There is very little (or no) interaction between subtasks in trivially parallel algorithms. In the example of Alice and Bob, interaction is needed to distribute the work and to combine the partial sums. However, during the computing of the individual partial sums, no interaction is needed, and the algorithm can therefore be considered trivially parallel. If the problem was different and Alice would need to interact regularly with Bob during her computations, it would be considered a tightly coupled algorithm instead. Solving sudoku in tandem with someone is an example of a tightly coupled problem.
Programming trivially parallel algorithms are typically easier, and they do not impose a high demand for the connection between the CPUs. It may even be possible to use internet-connected computers all over the world to compute something in parallel, such as in the Folding@home project where protein folding is studied using personal computers all over the world.
In the case of tightly coupled algorithms, programming is usually more complicated, and a low-latency, high-speed interconnect between the CPUs is essential for good performance. Weather simulation is a typical example of a tightly coupled problem on supercomputers, and many real-world problems fall somewhere between these two extremes.
One common way to expose parallelism is by distributing the data, for example, an array, to individual processing units.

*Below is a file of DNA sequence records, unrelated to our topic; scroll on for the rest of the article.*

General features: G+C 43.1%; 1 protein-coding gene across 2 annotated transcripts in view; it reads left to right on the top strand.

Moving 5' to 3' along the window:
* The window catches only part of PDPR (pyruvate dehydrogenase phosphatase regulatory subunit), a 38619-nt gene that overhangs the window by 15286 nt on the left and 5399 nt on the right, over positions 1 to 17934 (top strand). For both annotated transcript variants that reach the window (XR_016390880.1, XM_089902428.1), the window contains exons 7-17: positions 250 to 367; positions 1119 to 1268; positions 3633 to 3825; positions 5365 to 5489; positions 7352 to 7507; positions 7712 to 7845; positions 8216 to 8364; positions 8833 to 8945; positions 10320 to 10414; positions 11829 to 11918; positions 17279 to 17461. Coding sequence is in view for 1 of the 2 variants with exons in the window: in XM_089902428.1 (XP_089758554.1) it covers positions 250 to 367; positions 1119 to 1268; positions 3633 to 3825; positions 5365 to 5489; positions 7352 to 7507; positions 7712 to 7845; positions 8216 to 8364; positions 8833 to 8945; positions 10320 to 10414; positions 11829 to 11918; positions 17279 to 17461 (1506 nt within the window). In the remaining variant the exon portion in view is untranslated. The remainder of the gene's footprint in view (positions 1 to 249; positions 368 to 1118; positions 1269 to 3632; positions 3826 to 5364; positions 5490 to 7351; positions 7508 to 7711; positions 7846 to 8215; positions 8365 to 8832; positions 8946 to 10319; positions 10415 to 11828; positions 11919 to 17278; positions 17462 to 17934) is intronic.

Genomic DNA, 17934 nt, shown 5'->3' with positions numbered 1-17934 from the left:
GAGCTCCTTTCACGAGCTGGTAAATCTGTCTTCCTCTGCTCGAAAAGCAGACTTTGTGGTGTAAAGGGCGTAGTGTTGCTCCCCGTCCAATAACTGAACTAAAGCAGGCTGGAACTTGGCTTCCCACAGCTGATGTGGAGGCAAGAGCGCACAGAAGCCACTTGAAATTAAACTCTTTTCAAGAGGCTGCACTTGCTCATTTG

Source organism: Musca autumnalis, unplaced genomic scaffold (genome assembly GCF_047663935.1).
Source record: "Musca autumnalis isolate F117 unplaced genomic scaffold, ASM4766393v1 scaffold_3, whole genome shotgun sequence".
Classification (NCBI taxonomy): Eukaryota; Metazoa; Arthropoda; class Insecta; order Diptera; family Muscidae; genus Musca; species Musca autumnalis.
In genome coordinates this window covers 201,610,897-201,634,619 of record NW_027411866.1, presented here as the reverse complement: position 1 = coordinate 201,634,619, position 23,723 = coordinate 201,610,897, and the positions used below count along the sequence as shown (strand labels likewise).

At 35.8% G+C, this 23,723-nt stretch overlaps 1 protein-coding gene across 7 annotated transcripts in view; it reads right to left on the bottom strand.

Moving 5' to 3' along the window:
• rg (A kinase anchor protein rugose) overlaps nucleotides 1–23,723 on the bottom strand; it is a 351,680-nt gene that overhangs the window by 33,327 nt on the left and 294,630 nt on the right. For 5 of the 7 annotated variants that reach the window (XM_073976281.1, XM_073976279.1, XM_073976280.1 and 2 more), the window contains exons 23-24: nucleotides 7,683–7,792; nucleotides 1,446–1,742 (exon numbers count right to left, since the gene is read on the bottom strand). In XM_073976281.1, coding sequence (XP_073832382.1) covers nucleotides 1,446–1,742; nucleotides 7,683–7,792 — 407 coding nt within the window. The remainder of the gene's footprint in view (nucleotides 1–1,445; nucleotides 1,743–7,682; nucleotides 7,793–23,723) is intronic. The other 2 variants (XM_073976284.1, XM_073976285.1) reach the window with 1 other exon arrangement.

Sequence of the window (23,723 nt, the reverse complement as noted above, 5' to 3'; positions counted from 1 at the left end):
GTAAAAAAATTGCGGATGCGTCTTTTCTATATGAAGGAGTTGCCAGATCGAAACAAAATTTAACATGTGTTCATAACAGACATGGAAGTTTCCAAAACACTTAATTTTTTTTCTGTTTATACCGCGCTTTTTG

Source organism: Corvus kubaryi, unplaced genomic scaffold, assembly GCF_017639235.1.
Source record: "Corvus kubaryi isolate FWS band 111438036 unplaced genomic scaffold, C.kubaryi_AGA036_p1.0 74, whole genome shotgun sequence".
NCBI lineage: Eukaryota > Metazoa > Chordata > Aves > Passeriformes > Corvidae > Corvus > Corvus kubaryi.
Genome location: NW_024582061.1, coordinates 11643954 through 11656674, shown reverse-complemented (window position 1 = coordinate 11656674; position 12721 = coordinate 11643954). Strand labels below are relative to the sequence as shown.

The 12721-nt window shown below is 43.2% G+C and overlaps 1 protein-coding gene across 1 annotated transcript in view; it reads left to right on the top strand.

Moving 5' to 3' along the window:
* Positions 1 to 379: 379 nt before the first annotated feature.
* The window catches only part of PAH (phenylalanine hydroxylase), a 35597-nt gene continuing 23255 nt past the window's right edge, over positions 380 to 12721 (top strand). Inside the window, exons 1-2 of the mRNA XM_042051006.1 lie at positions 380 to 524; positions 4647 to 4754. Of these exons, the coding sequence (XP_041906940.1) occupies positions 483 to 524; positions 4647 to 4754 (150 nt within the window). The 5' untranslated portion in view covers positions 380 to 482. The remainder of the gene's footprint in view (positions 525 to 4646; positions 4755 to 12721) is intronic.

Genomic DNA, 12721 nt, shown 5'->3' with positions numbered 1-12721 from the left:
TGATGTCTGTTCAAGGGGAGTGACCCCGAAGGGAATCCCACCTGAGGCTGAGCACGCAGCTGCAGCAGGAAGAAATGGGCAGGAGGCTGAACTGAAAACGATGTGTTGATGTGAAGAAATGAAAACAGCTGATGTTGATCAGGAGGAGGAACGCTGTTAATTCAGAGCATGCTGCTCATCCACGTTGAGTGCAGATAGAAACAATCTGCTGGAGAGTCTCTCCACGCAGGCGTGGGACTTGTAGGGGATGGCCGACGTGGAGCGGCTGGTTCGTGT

Each processing unit (e.g., CPU core) holds a part of the data typically performing identical or very similar operations. Processing units may need to interact with each other, for example, to exchange information about data within domain boundaries. The previous example of Alice and Bob follows this scheme, as both of them control a part of the data performing similar operations on it.
Another common parallelization model is the task farm (or main/worker) approach, where one processing unit sends tasks to workers and then receives results back from them. The tasks can be computationally similar, but they can also be completely different. Often, there are more tasks than workers, and tasks are then dynamically assigned to workers.
As an example of a task farm approach, we could think of Alice, Bob, and Joe making a pizza together (video below). Alice would first give Bob the task of slicing onions, and Joe the task of chopping the ham. Alice herself could then start to prepare the dough. Once finished with the onions, Bob would pass them to Alice (she needs to interrupt her task) and, in turn, Alice could pass a new task of grating cheese back to Bob. Similarly, after passing the chopped ham to Alice, Joe would get a new task of slicing tomatoes. Finally, Alice would assemble everything together.
Task farm and data-parallel approaches can also be combined. Each worker could, for example, consist of multiple execution units, and the data related to a task then be distributed among them.